We had more exploring and picture taking up on the prow. Then we met and talked to several members of the crew. Not long, thereafter, we heard a rumor that Henry had tossed his cookies.
Lunch came fast after breakfast, because we were assigned to the aft first sitting. However, we had a slight period of confusion in getting our seating arrangement straightened out. Herr Rogers finally arranged for us to sit together on approximately two and a half tables. Lunch was only one course less than dinner and the courses were so good.

After chow, we sat on the deck sunbathing and talking to some other students until time for class. We sighted several porpoises not far from the ship. At our 2:30 p.m. meeting, we elected Pat Anderson as our president and set the time for subsequent meetings.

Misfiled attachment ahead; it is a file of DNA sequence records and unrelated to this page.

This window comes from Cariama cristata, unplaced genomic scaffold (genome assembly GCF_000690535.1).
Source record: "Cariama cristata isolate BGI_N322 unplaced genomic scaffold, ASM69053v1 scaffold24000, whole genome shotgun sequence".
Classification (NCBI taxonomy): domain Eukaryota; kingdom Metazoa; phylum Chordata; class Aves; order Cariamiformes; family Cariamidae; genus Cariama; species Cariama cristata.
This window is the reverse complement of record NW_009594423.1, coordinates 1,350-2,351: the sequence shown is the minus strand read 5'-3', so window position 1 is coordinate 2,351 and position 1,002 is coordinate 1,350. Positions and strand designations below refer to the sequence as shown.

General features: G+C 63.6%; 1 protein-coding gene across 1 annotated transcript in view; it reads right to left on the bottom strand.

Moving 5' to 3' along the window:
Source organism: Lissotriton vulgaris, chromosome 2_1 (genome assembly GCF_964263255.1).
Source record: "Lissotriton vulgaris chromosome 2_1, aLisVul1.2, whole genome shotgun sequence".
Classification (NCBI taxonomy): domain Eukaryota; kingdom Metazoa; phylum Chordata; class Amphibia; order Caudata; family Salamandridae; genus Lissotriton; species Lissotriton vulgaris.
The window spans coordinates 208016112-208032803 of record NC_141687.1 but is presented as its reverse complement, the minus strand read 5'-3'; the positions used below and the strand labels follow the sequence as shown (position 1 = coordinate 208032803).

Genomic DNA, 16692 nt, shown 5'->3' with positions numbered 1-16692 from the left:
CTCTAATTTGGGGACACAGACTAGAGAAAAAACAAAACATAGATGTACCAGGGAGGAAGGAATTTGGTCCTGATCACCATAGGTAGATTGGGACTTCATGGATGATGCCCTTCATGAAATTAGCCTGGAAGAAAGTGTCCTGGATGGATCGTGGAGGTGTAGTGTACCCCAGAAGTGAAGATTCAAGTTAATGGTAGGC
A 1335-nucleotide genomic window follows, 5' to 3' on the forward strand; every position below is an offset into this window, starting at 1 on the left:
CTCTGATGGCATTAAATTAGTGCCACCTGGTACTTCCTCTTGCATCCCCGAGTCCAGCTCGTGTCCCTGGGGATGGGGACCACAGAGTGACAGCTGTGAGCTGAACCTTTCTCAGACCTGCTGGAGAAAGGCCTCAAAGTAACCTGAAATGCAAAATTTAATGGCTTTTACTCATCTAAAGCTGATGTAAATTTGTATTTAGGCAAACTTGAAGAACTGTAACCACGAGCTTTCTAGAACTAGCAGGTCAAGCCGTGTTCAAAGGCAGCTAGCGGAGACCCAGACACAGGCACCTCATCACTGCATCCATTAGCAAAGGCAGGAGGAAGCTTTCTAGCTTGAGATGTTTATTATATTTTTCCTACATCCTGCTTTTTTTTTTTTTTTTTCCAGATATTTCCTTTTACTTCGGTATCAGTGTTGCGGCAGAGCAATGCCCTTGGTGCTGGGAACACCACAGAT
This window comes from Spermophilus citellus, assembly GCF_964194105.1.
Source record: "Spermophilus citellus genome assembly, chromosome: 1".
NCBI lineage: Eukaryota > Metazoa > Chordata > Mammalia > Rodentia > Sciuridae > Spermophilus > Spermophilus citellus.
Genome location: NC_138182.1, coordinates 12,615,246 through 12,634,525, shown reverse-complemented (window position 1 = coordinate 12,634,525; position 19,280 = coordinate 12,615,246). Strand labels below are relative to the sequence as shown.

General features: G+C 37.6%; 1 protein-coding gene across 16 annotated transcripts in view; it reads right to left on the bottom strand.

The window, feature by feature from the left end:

That evening we decided to dress for dinner which turned out to be another delicious one. The only flaw in the ointment was Betty Lou and Joyce weren’t feeling so well. Later on the entertainment schedule for the evening was a dance and show. After dinner we w andered around the deck and enjoyed the refreshing sea air.

Then Irene and I went into the dance which turned out to be a rather quiet affair. We watched the pianist for a while and then stopped by the movie with Ray Milland. He put me to sleep so we gave up and turned in for the night.

60 Years Ago Today

Touring College Students See Bright Lights of New York Before Starting Ocean Voyage

Editor’s note:
The following letter has been received from Mrs. George A. Hansen of Provo, who is accompanying a group of 36 college students from Brigham Young University and Weber College on a tour of Europe. This is one of a series of letters in which she is writing her impressions of the trip.

Dear Friends,
The bus load of 36 college students chock-full of excitement, emotion and anticipation as they approached New York City was a classic in human interest. They sang, laughed and talked. They shot questions at the bus driver who was equal to the occasion, but the questions were not always on the college level.